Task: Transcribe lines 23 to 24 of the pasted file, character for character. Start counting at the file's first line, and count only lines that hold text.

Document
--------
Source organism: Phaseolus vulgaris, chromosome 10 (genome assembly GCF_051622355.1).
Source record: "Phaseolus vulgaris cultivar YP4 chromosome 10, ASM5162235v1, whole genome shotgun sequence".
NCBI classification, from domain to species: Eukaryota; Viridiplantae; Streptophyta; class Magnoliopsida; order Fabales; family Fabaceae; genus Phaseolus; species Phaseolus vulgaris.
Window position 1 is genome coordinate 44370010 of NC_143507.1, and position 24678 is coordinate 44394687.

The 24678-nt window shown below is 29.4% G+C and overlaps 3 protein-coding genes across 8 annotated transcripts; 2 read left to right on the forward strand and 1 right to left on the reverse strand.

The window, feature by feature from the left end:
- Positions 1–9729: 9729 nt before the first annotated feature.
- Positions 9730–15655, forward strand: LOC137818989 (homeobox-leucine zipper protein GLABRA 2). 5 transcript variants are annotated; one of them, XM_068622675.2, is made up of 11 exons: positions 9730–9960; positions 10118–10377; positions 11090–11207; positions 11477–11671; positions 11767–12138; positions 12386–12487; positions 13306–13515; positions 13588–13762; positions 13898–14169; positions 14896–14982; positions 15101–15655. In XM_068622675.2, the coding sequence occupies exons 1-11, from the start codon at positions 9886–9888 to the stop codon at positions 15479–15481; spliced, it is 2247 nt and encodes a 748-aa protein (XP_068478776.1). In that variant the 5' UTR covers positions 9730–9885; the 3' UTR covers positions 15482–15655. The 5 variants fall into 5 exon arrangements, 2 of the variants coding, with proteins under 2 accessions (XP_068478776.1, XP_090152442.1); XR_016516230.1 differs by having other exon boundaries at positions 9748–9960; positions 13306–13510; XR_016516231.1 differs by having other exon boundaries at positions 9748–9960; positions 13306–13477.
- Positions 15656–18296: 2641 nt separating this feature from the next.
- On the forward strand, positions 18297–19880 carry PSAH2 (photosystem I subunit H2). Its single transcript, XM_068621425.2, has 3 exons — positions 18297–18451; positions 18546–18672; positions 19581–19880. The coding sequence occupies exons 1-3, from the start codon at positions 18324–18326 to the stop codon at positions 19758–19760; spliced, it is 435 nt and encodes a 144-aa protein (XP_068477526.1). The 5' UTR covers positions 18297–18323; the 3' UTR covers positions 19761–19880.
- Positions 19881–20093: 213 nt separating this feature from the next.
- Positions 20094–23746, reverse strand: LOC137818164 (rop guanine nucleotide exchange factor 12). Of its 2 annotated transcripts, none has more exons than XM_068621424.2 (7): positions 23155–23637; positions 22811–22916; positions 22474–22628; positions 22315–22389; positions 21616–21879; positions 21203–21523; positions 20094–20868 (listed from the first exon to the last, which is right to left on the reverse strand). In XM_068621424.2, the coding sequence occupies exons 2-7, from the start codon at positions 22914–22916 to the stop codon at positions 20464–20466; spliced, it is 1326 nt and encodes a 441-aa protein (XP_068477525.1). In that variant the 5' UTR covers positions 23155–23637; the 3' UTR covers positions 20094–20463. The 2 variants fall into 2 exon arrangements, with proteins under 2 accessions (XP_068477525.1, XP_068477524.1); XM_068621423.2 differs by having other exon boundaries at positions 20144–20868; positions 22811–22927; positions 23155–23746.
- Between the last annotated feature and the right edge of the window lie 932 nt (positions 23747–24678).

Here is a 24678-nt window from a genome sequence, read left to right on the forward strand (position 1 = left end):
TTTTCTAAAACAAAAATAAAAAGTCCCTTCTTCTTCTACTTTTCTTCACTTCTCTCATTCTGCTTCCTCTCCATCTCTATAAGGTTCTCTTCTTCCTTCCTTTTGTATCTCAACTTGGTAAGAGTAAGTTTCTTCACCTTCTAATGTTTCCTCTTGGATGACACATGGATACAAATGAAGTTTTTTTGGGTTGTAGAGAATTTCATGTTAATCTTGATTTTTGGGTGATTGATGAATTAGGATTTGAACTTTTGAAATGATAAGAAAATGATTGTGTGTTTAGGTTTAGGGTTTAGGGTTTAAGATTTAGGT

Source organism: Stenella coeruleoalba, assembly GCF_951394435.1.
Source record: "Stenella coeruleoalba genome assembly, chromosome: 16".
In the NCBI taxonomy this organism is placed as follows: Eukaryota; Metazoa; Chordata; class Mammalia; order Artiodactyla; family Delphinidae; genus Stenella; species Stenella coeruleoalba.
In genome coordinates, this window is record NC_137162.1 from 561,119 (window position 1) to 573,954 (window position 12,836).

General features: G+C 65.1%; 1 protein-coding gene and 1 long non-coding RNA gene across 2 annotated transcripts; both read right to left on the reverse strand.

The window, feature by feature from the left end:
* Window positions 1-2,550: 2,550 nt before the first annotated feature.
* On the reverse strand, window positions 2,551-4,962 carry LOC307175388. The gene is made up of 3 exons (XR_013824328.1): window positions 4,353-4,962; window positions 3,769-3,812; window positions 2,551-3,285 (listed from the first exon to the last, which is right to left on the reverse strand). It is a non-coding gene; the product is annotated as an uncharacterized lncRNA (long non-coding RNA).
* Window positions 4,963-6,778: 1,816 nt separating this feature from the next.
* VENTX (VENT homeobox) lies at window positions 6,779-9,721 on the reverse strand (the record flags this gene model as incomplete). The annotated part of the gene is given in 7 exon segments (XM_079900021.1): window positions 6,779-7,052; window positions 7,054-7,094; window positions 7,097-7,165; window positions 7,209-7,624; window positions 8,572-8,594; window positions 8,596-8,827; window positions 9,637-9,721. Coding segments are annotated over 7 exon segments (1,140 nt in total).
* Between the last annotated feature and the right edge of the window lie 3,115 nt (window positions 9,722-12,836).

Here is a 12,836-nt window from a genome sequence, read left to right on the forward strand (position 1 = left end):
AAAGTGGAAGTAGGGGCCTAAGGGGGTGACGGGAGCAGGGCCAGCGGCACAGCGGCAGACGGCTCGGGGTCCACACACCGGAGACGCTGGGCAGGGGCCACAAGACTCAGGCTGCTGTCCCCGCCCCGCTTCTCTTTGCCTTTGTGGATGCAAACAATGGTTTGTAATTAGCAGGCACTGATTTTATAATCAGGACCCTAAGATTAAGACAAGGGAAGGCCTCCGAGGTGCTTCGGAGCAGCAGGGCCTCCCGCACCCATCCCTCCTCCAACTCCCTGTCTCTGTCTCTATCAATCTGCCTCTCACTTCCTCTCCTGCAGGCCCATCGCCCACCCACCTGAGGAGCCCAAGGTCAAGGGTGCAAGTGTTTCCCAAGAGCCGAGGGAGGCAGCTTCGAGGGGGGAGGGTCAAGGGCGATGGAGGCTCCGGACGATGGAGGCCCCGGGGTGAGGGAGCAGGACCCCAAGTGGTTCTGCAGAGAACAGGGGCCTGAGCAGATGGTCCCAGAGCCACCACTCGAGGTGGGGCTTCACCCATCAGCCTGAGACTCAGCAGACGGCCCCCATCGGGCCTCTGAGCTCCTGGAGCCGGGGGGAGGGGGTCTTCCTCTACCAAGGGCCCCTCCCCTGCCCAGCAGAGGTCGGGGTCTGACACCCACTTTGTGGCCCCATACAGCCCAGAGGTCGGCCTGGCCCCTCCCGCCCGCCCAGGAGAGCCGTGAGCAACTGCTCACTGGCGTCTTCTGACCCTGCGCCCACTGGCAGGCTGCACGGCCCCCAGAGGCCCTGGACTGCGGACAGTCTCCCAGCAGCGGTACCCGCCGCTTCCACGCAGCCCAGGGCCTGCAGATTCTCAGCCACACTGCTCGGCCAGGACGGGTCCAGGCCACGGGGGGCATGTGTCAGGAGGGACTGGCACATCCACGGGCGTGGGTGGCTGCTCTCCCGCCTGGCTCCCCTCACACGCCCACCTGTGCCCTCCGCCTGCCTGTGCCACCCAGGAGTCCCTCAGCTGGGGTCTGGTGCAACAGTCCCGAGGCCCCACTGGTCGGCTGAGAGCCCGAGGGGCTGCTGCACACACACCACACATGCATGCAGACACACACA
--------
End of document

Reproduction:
* On the reverse strand, window positions 2,551-4,962 carry LOC307175388. The gene is made up of 3 exons (XR_013824328.1): window positions 4,353-4,962; window positions 3,769-3,812; window positions 2,551-3,285 (listed from the first exon to the last, which is right to left on the reverse strand). It is a non-coding gene; the product is annotated as an uncharacterized lncRNA (long non-coding RNA).
* Window positions 4,963-6,778: 1,816 nt separating this feature from the next.